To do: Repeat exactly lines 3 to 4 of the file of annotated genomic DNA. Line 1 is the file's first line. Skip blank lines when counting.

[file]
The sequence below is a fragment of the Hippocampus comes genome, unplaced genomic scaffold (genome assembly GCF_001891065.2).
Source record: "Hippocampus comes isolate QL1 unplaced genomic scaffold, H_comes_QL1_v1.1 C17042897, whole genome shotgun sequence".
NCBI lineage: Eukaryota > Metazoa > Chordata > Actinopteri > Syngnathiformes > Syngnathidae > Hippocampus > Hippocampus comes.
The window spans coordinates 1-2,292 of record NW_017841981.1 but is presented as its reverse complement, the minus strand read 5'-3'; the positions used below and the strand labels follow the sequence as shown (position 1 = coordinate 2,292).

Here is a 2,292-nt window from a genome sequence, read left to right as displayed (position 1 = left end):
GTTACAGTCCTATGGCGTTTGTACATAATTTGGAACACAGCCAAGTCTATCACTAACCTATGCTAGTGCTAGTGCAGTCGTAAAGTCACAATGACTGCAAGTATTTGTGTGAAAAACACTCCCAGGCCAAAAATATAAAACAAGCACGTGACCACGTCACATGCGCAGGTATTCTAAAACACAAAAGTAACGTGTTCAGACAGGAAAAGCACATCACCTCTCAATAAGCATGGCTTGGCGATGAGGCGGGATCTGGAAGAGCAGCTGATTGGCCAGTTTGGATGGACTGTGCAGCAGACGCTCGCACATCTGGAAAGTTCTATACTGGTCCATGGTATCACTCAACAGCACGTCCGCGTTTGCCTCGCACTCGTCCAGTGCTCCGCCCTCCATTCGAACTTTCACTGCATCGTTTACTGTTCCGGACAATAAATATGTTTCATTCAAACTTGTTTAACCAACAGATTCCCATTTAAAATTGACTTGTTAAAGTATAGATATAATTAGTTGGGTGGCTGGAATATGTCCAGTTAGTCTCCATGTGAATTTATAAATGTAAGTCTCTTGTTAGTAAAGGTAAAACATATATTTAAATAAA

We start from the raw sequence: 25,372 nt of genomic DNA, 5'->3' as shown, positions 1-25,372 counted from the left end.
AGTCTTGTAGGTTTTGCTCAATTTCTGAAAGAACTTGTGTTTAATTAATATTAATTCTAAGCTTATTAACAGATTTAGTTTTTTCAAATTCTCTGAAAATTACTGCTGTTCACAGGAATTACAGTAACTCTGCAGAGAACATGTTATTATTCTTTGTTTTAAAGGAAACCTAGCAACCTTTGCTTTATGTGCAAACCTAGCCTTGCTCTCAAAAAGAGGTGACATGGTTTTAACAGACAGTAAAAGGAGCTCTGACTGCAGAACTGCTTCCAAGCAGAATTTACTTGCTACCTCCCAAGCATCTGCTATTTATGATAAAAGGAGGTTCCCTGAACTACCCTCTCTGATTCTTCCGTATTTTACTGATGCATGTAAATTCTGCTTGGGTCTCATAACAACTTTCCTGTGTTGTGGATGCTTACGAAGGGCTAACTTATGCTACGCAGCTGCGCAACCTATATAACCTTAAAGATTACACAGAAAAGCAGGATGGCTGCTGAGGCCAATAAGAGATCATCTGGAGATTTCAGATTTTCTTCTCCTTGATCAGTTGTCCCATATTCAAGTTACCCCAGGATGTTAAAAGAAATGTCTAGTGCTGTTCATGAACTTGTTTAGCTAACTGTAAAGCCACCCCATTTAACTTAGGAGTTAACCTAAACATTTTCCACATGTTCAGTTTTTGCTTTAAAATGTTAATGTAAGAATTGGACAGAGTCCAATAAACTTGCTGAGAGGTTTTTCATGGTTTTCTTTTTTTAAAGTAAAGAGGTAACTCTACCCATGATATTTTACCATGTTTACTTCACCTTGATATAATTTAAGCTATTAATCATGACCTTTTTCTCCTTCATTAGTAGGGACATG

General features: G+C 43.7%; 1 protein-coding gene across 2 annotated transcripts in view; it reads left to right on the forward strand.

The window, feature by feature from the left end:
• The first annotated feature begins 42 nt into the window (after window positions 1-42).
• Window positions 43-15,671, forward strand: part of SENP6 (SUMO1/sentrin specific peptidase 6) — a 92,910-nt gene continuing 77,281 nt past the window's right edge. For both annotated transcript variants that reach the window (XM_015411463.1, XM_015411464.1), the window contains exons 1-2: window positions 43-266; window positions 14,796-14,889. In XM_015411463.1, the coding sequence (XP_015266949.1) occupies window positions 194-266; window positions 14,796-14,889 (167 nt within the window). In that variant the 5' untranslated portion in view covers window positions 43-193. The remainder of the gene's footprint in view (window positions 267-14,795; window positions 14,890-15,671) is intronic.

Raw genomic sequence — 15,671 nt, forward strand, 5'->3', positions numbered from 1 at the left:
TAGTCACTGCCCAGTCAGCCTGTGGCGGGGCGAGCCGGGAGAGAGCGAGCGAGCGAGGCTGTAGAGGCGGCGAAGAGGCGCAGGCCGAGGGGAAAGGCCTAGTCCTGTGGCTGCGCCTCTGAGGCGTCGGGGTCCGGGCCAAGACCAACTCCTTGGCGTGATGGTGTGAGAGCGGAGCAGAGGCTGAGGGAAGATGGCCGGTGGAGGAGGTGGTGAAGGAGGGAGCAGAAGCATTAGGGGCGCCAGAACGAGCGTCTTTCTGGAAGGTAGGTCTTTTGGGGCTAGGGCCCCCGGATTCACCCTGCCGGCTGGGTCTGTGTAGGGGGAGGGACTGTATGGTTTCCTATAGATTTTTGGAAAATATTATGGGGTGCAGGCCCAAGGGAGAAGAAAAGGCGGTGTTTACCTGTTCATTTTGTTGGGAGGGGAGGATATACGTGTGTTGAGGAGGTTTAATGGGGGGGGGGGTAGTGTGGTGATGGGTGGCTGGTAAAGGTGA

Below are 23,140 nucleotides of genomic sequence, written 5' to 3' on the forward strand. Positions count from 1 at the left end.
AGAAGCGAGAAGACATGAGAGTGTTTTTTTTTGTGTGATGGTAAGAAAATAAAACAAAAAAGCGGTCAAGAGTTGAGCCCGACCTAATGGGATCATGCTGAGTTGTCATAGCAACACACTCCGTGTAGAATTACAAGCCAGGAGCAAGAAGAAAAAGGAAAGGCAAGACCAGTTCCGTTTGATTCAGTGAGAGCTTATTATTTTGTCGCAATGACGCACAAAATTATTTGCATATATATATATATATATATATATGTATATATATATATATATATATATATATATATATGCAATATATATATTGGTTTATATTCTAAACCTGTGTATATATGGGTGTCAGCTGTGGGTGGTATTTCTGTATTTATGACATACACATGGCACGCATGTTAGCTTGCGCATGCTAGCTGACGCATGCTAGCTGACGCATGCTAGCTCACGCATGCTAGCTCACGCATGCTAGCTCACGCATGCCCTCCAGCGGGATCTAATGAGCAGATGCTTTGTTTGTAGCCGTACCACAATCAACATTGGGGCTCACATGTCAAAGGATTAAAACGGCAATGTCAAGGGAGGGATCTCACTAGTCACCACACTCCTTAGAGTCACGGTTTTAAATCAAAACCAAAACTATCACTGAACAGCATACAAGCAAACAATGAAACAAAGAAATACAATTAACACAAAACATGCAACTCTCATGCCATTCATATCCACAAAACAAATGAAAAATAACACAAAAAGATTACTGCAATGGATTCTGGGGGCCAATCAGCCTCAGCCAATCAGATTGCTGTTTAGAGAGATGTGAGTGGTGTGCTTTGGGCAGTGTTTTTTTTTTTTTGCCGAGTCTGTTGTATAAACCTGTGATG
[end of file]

NCBI lineage: Eukaryota > Metazoa > Chordata > Actinopteri > Syngnathiformes > Syngnathidae > Hippocampus > Hippocampus comes.
The window spans coordinates 1-2,292 of record NW_017841981.1 but is presented as its reverse complement, the minus strand read 5'-3'; the positions used below and the strand labels follow the sequence as shown (position 1 = coordinate 2,292).